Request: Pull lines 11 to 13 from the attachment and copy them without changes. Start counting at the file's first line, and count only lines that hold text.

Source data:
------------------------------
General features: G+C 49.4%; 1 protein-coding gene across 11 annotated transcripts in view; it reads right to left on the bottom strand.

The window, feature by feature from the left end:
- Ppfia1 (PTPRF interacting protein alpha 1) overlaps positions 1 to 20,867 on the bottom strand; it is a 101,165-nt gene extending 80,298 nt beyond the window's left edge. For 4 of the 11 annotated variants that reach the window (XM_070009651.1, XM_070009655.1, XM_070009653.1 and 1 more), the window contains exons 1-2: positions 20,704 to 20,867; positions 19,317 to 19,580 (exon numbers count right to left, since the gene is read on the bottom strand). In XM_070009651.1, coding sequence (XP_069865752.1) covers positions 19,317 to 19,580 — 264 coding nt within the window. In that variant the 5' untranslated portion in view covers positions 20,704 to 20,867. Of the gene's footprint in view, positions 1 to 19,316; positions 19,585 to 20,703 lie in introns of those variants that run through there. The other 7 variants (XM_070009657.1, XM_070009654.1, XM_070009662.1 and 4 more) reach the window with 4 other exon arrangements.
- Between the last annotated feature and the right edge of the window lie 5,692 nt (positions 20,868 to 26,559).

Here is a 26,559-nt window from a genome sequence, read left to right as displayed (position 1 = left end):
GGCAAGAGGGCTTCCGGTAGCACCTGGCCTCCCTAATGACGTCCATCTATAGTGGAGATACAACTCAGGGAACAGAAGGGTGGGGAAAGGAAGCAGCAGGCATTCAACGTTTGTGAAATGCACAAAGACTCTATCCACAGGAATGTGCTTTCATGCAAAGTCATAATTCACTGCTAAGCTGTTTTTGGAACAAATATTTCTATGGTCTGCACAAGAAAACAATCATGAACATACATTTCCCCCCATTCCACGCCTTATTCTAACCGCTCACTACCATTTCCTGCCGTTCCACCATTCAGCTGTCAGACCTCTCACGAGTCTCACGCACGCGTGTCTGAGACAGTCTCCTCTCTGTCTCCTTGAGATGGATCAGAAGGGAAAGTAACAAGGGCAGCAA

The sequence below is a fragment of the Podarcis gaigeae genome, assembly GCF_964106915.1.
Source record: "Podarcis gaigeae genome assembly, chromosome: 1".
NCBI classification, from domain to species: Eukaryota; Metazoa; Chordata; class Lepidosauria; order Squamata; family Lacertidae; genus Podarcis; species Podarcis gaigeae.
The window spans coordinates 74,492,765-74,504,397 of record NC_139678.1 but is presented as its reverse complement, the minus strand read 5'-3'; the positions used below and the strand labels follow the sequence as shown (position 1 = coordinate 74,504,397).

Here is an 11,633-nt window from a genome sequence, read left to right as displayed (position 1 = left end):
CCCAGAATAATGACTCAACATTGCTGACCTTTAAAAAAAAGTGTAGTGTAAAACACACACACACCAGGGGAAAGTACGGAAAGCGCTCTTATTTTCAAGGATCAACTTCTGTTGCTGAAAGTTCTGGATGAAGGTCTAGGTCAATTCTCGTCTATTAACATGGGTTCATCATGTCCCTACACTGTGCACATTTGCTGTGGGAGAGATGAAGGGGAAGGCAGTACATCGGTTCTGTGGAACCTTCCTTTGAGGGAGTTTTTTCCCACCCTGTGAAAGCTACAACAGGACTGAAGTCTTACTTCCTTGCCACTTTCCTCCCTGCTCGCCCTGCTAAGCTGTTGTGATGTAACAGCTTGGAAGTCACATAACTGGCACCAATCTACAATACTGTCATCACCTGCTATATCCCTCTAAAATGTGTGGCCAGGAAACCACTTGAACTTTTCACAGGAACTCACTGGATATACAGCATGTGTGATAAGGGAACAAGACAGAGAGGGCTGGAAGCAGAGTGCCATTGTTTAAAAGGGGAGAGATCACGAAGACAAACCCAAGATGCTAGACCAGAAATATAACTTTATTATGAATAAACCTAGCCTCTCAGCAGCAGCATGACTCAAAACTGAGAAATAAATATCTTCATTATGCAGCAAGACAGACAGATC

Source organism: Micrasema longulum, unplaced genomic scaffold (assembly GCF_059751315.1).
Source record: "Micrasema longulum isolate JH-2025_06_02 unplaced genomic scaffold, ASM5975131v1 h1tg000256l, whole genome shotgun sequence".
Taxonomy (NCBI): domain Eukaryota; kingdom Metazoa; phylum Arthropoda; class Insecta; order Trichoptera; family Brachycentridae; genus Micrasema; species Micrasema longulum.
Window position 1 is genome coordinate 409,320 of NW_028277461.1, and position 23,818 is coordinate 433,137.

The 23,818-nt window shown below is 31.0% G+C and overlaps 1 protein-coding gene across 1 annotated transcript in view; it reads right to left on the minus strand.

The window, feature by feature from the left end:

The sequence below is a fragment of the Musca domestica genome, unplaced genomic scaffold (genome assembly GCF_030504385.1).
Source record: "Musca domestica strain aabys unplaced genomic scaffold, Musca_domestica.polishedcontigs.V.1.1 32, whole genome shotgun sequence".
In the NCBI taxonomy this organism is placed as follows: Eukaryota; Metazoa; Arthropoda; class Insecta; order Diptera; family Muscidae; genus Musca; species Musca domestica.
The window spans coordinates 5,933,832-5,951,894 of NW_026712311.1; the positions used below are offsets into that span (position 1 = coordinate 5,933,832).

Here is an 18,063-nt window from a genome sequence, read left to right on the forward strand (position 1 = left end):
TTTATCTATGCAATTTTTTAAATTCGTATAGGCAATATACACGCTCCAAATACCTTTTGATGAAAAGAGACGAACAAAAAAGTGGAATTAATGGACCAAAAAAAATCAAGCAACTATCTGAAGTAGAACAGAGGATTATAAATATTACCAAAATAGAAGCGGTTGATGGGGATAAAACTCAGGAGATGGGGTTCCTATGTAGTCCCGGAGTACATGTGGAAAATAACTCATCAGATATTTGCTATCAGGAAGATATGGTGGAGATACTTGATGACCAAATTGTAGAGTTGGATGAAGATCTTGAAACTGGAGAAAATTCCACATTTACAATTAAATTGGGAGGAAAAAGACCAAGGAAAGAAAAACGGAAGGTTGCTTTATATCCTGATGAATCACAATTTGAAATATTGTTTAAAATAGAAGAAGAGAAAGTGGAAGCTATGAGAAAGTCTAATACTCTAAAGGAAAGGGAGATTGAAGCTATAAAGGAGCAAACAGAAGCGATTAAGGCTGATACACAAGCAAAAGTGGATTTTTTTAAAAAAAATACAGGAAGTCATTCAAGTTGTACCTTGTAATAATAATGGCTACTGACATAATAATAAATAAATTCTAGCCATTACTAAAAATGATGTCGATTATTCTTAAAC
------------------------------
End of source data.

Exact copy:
Here is an 11,633-nt window from a genome sequence, read left to right as displayed (position 1 = left end):
CCCAGAATAATGACTCAACATTGCTGACCTTTAAAAAAAAGTGTAGTGTAAAACACACACACACCAGGGGAAAGTACGGAAAGCGCTCTTATTTTCAAGGATCAACTTCTGTTGCTGAAAGTTCTGGATGAAGGTCTAGGTCAATTCTCGTCTATTAACATGGGTTCATCATGTCCCTACACTGTGCACATTTGCTGTGGGAGAGATGAAGGGGAAGGCAGTACATCGGTTCTGTGGAACCTTCCTTTGAGGGAGTTTTTTCCCACCCTGTGAAAGCTACAACAGGACTGAAGTCTTACTTCCTTGCCACTTTCCTCCCTGCTCGCCCTGCTAAGCTGTTGTGATGTAACAGCTTGGAAGTCACATAACTGGCACCAATCTACAATACTGTCATCACCTGCTATATCCCTCTAAAATGTGTGGCCAGGAAACCACTTGAACTTTTCACAGGAACTCACTGGATATACAGCATGTGTGATAAGGGAACAAGACAGAGAGGGCTGGAAGCAGAGTGCCATTGTTTAAAAGGGGAGAGATCACGAAGACAAACCCAAGATGCTAGACCAGAAATATAACTTTATTATGAATAAACCTAGCCTCTCAGCAGCAGCATGACTCAAAACTGAGAAATAAATATCTTCATTATGCAGCAAGACAGACAGATC

Source organism: Micrasema longulum, unplaced genomic scaffold (assembly GCF_059751315.1).